However, the environment was changing. Mobile messaging apps were rising on the market with unbelievable numbers. Tech and design debt piled up over the years was becoming uncontrollable. The company was looking out to expand its product to mobile and tablet. The direction was clear. The question was where to begin, and how.

Hence the second one. Instead of showing each and every message one by one, it would group them by person and show the history of conversation with them within a frame. In other words, it was to move away from email-like architecture to mobile messaging experience.

Approach A (left) and Approach B (right)


Although it was a no-brainer from user experience perspective, it wasn’t obviously so from business point of view. Unlike the easy one, it wasn’t very clear how long it would take if we ever get there. The team had no experience building a web app with such complex interactions, including myself. On top of that, it still needed to work with the notorious legacy code base. It was full of unknowns.

I thought this could be the first step toward the company’s next evolution. As buy-ins from teams and executives were essential, I started sharing the idea with designers, engineers and PMs. A few rough sketches and lo-fi wireframes were enough to get the idea across because the idea itself wasn’t all that new. They were already using Facebook Messenger and the likes. The response was welcoming. We all wanted better user experience that we could be proud of.

Soon after the initial set of wireframes was completed, a collective investigation started with 2 PMs, 5 engineers and 1 designer, me. We listed out user stories, grouped them into epics, broke them down to tasks to understand the scope. Estimation was about 3 months with 50% buffer. Not too bad. With the strong support across teams, we were able to get “go” sign from execs.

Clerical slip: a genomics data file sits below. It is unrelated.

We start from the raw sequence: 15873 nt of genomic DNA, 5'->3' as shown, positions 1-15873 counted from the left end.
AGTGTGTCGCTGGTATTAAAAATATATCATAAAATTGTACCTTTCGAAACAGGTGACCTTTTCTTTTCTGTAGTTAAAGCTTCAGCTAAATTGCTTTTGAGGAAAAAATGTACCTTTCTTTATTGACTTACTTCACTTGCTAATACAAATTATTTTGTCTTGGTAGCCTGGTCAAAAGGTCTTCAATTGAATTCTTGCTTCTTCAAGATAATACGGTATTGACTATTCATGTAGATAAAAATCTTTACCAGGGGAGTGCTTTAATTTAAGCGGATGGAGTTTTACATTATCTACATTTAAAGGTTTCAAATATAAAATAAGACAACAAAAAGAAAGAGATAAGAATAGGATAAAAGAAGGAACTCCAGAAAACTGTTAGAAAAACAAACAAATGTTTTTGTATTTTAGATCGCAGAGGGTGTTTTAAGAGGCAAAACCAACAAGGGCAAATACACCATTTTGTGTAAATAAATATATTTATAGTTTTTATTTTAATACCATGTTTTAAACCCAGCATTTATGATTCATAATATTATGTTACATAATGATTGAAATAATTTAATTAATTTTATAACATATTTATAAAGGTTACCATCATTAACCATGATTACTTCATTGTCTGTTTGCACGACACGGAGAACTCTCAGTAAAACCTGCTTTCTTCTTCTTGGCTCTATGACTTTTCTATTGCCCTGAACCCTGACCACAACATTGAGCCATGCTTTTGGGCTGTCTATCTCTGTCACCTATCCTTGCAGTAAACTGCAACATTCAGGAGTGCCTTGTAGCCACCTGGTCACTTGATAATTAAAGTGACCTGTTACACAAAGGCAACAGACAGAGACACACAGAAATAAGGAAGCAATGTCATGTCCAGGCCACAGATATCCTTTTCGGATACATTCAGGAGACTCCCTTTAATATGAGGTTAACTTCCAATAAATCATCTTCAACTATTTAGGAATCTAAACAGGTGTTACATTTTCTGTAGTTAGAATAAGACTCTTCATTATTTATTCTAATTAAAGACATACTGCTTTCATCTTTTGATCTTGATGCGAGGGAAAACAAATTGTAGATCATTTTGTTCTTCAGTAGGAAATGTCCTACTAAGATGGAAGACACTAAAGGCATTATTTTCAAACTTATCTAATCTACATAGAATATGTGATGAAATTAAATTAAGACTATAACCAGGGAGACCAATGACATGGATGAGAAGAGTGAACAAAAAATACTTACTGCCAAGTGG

A strike team was formed and the project kicked off. In a few weeks, the first working prototype arrived. Excitement behind, many challenges revealed themselves. Performance The legacy codebase was much more difficult to work with than we thought causing serious performance issues. Scope creep Many new requirements were introduced from stakeholders later in the game. Lack of front-end skill No one in the team had heavy front-end experience. We had to learn as we went. New language. Haskell was a main backend programming language the company was pushing. Engineers needed spin up.

With team’s heroic effort of burning days and nights, weekdays and weekends, the new feature became fully functional, almost. Fancy interactions I envisioned was nowhere near but the due date was. Quite a few features were backlogged. Performance and other issues wasn’t perfectly resolved. It was good as a prototype but wasn’t as a product. It wasn’t ship-ready.


The demo day. The progress didn’t come as surprise as it had been shared within the company all along. Thus we focused on sharing challenges we discovered, lessons we learned, how we could improve it and what we needed to make that happen. By doing so, we were able to gain another round of support from the leadership. They bought the team’s vision, passion and the strategy. But this time, we had to make things right.